Author + information
- †Department of Interventional Cardiology, San Raffaele Scientific Institute, Milan, Italy
- ‡Department of Interventional Cardiology, EMO-GVM, Centro Cuore Columbus, Milan, Italy
- §Department of Interventional Cardiology, Imperial College, London, United Kingdom
- ↵∗Reprint requests and correspondence:
Dr. Antonio Colombo, Department of Interventional Cardiology, EMO-GV Centro Cuore Columbus, Via Buonarroti 48, 20145 Milan, Italy.
A provisional, single-stent strategy is currently regarded as the default strategy for the treatment of bifurcation lesions, because of beneficial outcomes associated with this technique (1,2). However, this approach cannot be applied broadly across all bifurcation lesions because of the likelihood of side branch (SB) compromise in the presence of high-risk features (e.g. significant SB ostial disease) or because the SB has significant disease extending beyond its ostium requiring treatment (3). In such circumstances, the high risk of SB occlusion (and resultant periprocedural myocardial infarction) or residual critical stenosis on the SB demand the implementation of a 2-stent strategy in a bid to maintain optimal vessel patency and blood flow in both the main branch (MB) and the SB.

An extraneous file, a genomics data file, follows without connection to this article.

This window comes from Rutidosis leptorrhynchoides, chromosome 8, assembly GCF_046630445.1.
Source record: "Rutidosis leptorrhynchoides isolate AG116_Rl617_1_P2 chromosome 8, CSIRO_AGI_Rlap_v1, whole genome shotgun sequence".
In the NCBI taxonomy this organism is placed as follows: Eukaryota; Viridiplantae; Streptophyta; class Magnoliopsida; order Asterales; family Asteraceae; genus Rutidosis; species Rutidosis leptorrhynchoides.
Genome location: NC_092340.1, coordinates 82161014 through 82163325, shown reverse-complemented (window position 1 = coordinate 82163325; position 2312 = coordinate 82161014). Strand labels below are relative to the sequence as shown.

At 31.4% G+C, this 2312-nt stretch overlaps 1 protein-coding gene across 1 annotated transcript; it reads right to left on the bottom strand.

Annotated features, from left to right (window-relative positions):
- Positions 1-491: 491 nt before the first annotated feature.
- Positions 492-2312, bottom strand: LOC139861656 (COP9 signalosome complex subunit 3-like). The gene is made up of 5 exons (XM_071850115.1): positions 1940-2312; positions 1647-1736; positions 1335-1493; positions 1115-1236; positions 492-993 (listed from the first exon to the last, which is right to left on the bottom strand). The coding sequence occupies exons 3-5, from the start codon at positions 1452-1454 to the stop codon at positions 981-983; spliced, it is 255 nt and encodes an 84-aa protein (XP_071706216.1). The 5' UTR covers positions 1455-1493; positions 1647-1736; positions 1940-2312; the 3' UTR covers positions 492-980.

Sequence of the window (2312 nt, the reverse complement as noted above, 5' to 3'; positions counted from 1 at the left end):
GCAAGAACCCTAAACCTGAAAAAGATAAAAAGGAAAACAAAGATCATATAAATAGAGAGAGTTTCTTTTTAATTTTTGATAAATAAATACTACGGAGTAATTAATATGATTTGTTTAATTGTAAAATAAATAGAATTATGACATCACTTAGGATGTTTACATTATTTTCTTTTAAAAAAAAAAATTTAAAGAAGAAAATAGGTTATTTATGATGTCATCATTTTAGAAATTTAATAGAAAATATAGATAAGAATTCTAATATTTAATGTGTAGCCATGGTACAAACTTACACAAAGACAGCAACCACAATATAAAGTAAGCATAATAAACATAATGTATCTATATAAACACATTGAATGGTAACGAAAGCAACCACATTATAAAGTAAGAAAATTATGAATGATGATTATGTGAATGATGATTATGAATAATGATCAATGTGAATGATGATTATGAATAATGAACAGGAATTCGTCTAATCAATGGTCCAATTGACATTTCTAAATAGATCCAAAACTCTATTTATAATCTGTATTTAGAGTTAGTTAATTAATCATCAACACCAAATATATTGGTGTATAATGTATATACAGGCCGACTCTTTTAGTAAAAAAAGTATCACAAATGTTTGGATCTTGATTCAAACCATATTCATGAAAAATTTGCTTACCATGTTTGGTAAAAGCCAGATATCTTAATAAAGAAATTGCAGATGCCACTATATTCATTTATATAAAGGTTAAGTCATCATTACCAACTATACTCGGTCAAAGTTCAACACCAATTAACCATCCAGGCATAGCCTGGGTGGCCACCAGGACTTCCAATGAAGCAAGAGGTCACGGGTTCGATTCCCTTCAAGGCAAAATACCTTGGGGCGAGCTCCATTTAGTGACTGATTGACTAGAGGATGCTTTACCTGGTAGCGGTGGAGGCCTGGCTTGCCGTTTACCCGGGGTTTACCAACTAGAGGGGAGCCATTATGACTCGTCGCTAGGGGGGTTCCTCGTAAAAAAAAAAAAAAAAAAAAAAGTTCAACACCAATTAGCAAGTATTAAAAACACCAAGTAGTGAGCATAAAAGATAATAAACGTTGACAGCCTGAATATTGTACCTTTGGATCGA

The ostium of the SB is the weakest segment in bifurcation lesions, being the most common location of restenosis (4). A number of different 2-stent techniques have been described, including T-stenting (5), T and protrusion, crush (6), and culotte stenting (7), in addition to the development of dedicated bifurcation devices (8), in an attempt to optimize the immediate and long-term results of the SB following treatment. However, each of these strategies has limitations, including stent distortion, inadequate ostial coverage, and multiple stent layers that contribute to restenosis.
Once the decision has been made to perform a 2-stent strategy, the ideal technique should satisfy the following properties:
• Optimal coverage of the SB ostium with no gaps between the MB and SB stent.
• Minimal distortion of the SB stent at the ostium of the SB.
• Minimal overlap between the MB and SB stents.
• Short procedural time.
• Minimal requirement of additional guidewires and balloons.
• The ability to maintain control of both the MB and the SB so that there is little risk of comprised blood flow in either branch.
• The technique should be relatively easy, reproducible, and predictably performed as described.
• A guiding catheter no greater than 6-F should be required.
• Immediate and long-term clinical results (e.g., target lesion revascularization) should be at least noninferior, if not superior, to existing techniques.
To date, no single approach is able to deliver all of the desired attributes as described. Therefore, the relentless effort to develop a better solution is laudable.
In this issue of JACC: Cardiovascular Interventions, Toth et al. (9) present both in vitro evaluation and limited clinical validation of a novel bifurcation technique: the “single string technique” that was originally proposed by Kawasaki et al. (10). To better understand the technical aspects of this treatment approach, we believe that the single string has many similarities to the mini-culotte technique.